The World Economic Forum (WEF) publishes a report saying that the metaverse can drive individual climate activism while making way for a transition to a circular economy.
The report, “Social Implications of the Metaverse,” says that with Virtual Reality (VR), people can “embody nature” and subsequently feel the need to change their behaviors and engage in climate activism.
According to the report, “Embodying nature and first-hand experience of climate change significantly increases environmentally sustainable behavior in real life, and more than doubles the likelihood to engage in voluntary education around climate change and its impacts.”
What’s more, “The metaverse can drive individual climate activism and behavioral impact towards a sustainability mindset and climate activism through the simulation of climate impact. It can provide first-hand experiences and opportunities to feel closer to and embody nature that would otherwise be too remote or dangerous to explore.”
But there’s a catch you see; if “echo chambers, disinformation, and misinformation” are not removed from the experience, then your “nature embodying” experience in the metaverse might have to come with a explainer, much like modern art.
“The effectiveness of VR simulations on behavioral change in isolated environments has proven to be significant,” the report reads, adding, “However, do these outcomes hold in a connected metaverse environment that may include echo chambers, disinformation and misinformation as well as increased sensory inputs?”
Another area where the unelected globalists see the metaverse converging with climate issues has to do with the intersection of digital twins and the “circular economy.”
The circular economy promises to bolster sustainability by abandoning the linear value model of “take, make, waste” and adopting a circular model of “take, make; take make,” according to Accenture.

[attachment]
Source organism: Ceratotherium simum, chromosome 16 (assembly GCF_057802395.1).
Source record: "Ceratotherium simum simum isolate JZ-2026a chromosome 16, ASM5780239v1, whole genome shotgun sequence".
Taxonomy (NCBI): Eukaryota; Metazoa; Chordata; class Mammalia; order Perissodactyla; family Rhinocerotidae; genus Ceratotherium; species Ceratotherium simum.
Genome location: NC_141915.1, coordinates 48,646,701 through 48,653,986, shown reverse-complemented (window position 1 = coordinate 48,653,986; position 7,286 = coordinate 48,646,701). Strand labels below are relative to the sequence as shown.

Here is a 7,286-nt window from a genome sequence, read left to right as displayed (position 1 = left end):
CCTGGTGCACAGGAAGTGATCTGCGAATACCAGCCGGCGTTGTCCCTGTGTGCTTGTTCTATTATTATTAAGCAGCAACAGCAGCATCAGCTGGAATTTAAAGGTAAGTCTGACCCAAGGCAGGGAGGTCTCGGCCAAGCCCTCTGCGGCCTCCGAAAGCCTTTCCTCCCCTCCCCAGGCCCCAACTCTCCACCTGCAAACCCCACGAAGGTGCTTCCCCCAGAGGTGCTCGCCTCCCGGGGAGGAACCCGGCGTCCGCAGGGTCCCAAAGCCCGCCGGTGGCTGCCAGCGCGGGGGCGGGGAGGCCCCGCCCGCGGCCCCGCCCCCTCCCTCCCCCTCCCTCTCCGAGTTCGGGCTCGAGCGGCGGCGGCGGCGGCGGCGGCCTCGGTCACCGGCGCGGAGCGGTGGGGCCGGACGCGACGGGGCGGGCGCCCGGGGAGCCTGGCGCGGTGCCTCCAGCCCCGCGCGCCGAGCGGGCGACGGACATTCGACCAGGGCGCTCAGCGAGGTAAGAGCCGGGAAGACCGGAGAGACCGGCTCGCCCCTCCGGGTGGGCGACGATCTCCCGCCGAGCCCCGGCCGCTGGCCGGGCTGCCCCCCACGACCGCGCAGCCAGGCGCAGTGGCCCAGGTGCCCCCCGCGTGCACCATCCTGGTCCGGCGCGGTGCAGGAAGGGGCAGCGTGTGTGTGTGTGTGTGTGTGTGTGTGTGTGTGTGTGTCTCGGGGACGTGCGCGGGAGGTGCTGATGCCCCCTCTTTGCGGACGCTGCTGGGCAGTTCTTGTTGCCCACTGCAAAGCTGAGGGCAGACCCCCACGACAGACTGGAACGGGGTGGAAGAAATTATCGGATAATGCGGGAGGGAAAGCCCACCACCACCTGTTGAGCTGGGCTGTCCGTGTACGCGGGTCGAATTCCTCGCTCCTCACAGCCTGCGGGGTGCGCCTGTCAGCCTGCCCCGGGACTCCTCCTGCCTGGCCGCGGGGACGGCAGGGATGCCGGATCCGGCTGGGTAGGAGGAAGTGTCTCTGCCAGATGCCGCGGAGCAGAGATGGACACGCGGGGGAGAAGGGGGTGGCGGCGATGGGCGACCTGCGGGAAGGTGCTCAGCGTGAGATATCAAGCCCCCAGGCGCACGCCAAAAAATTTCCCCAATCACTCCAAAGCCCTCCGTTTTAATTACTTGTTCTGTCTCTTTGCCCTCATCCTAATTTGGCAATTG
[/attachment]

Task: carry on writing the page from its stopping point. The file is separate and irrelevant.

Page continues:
But beneath the surface, the circular economy’s Product as a Service business model ensures that you and I will own nothing while corporations retain ownership of all products they rent out to us as services.
As Royal Philips Electronics CEO Frans Van Houten explained to the WEF in 2016:
“In circular economy business models, I would like products to come back to me as the original designer and manufacturer, and once you get your head around that notion, why would I actually sell you the product if you are primarily interested in the benefit of the product?
“Maybe I can stay the owner of the product and just sell you the benefit as a service.”
With that in mind, the WEF report on Social Implications of the Metaverse states that the “Adoption of digital twins can help to counteract environmental impact, driving both sustainability efforts and supporting the transition to a more circular economy.”
For a real world example of digital twins in action, the report says that, “Today, the use of digital twin technologies can be seen in the development of 85% of the world’s electric vehicles (EVs).”
Founded at the WEF in 2017, the Global Battery Alliance (GBA) has for some time been prepping a “battery passport” for electric vehicles, which will act as a digital twin for the physical battery.
This battery passport will also include a digital ID framework to track battery performance and greenhouse gas footprints for ESG purposes.
According to the GBA, “Each Battery Passport will be a digital twin of its physical battery enabled by the digital Battery Passport platform, which offers a global solution for securely sharing information and data.”
The WEF report on “Social Implications of the Metaverse” also has a “grounds for new identity” section dedicated to the role of digital identity and digital ID in the metaverse.
This section suggests that people will be able to benefit socially and economically based on the reputation they’ve built via their digital ID in the metaverse.